Immigration Lang & Asociados



As you may know, a new immigration law is in force in Costa Rica since March 1, 2010.  This new law has created significant changes in several residency regimes and procedures and the Immigration Authorities, in many cases, are still adjusting to them.

Among the new requirements, there is one imminently and substantially affecting all residents in the country: it is now required, for all residency renewals as well as for new applications, for the applicant and its dependants to be covered by the Costa Rican Social Security (CCSS) medical insurance system.  This requirement is needed and enforced even though the individual already has medical insurance coverage (being that local or foreign) other than CCSS’.

In cases of residents currently being employed by local companies, and assuming they are officially registered as such –as the law mandates-, this requirement should be relatively easily met with the “orden patronal” (which is the slip the employee gets monthly from its employer indicating that he/she is reported with CCSS and that the monthly dues are up to date).  With regards to such employee’s family, things get a little more time consuming, since a social security registration card, issued by the local health clinic (EBAIS) with jurisdiction over the area of his/her domicile, is required.  Obtaining the card from the EBAIS will involve one or several visits to the clinic and producing specific documentation.

Things increase in complexity and time consumption in the cases of residents who do not work for local companies.  For these individuals, registration before CCSS must start from scratch. 

Under this scenario, the first item that needs to be addressed is to determine under what category the registration must be made. In general terms, if you are not a local employee, you would need to apply either as a “trabajador independiente” (independent worker) or as an “asegurado voluntario” (litterally translated as insured by his/her own will).

The trabajador independiente status applies to individuals who declare income in the country and work on their own. The asegurado voluntario classification is used for any other individuals who live in Costa Rica and do not generate and declare income locally.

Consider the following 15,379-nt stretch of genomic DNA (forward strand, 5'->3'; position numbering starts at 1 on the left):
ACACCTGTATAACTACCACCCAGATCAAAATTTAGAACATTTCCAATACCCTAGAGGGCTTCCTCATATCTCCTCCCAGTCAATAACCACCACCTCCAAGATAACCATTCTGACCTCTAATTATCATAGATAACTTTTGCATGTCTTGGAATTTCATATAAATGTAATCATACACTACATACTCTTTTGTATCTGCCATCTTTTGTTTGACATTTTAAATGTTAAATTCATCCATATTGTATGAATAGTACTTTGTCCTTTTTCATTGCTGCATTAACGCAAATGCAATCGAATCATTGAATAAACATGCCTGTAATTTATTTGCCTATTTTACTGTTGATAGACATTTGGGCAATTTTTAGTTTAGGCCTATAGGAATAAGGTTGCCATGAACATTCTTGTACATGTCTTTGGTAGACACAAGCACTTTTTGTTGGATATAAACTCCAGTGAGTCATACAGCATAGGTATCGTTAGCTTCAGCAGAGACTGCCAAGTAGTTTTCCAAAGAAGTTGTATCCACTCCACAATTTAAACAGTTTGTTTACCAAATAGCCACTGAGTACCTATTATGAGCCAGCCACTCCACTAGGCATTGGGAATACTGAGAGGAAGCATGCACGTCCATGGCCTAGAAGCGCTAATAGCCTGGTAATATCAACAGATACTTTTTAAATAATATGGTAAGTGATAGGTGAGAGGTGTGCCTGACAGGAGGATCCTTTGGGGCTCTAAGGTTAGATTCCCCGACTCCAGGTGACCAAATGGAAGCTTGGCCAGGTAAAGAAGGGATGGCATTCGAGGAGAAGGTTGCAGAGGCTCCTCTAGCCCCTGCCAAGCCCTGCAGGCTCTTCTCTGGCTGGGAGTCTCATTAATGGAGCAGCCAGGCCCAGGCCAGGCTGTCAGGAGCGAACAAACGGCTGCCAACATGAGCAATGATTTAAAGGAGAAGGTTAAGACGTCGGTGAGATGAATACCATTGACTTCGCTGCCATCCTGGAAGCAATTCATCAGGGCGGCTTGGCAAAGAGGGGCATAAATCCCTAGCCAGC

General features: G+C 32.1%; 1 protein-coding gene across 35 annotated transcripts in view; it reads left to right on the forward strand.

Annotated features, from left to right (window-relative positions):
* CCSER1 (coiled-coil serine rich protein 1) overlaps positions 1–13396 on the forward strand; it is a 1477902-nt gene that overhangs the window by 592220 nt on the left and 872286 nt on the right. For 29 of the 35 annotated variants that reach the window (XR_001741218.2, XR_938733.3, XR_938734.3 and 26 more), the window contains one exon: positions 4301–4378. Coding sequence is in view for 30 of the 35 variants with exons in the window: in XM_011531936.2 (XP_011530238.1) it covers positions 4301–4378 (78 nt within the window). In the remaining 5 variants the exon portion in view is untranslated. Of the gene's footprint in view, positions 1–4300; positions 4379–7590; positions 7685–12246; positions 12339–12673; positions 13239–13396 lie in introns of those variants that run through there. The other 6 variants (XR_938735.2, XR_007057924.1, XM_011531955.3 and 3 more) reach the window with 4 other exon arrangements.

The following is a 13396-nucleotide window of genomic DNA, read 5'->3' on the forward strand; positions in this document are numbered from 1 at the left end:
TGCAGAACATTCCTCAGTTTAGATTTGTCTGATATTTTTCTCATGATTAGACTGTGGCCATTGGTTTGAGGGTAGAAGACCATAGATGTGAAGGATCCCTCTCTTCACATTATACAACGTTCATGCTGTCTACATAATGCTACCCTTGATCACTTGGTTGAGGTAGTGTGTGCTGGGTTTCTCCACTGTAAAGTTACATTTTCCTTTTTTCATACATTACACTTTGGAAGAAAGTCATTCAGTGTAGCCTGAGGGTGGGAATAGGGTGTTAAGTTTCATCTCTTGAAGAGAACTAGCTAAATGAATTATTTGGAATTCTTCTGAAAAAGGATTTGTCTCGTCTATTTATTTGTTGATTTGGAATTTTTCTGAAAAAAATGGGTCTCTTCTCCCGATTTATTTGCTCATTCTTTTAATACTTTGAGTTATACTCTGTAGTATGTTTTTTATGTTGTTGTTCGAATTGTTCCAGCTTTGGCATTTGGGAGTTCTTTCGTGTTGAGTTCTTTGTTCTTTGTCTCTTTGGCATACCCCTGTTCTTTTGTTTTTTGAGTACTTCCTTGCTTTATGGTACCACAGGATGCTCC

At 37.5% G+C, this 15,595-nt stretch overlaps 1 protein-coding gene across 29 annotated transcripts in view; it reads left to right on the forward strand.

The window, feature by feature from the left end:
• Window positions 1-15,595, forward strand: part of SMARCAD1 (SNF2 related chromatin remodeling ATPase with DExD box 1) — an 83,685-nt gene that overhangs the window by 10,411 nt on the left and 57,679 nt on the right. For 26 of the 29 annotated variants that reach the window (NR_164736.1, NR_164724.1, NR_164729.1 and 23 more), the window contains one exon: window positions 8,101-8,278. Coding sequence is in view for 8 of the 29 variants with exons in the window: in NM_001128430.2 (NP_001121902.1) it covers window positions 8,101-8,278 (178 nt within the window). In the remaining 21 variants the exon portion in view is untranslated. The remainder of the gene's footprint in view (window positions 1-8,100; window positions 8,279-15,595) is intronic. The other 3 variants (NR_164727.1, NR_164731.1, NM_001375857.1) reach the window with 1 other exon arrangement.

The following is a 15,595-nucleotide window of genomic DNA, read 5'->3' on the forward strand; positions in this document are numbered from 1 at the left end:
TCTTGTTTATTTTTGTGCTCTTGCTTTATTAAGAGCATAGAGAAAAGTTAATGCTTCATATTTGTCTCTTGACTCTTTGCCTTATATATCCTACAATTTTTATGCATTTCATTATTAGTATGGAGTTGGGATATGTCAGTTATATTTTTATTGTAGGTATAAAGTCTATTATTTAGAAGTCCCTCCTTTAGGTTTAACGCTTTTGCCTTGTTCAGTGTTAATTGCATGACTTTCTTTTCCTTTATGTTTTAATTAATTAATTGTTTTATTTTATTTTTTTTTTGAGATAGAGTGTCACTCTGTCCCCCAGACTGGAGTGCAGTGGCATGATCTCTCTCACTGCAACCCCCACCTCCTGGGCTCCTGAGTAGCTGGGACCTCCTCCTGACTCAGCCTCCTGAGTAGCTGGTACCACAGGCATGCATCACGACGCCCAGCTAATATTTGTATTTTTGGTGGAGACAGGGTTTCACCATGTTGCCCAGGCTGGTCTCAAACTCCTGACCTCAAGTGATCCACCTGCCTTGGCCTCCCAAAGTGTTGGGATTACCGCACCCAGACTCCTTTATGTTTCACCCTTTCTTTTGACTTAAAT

In both cases, you would need to hold a personal meeting at CCSS with an inspector, who will usually ask several questions for determination of status and income basis so a monthly fee is set. This meeting will be held in Spanish and usually you can be accompanied by an advisor; it will take place at the CCSS office with jurisdiction over the address indicated in your electric bill, which you must take with you at that time. The electric bill does not need to bear the individual’s name, it most solely correspond to the place of domicile; no other type of utility or other bills are accepted.

The determination of the monthly fee for independent workers would be mainly based on income tax declarations for current periods, on which there is usually a percentage applied on the net, following a number of charts applicable for different types of professions and occupations.

The monthly insurance payment for asegurados voluntarios is usually set per the amount indicated to the inspector as the average monthly expenses and/or funds available for living costs during the interview.

The dependents (minor children and husband/wife) of the applicant can be included in their CCSS insurance coverage at no additional cost.

In most cases, once the CCSS meeting has been held and the monthly fee is determined, the applicant and any dependents would need to make the first monthly payment and then go to the EBAIS with jurisdiction over their domicile to obtain their CCSS identification cards.  In some others, for example in most addresses for Heredia, a temporary CCSS identification card most be obtained before a CCSS inspector meeting can be scheduled and then an additional visit to the EBAIS for the permanent card is needed.

At the end of the day, if all administrative steps are taken and the correct information is provided, any applicant will be able to acquire CCSS medical coverage and meet the residency requirements.  What is definitely advisable is to address this matter promptly, so once it is required for immigration filings all is in place and in good order.

Furthermore, CCSS’ work load is heavy and although its officials may have the best intentions, meeting the formal requirements, standing in long lines, heading to the correct offices with the appropriate paperwork and completing the steps, all in Spanish, could be challenging for some.  If you are not willing or capable to do this on your own, a professional knowledgeable of the system, steps and requirements can save you many headaches and allow you to spend your time in a more pleasurable and productive manner.

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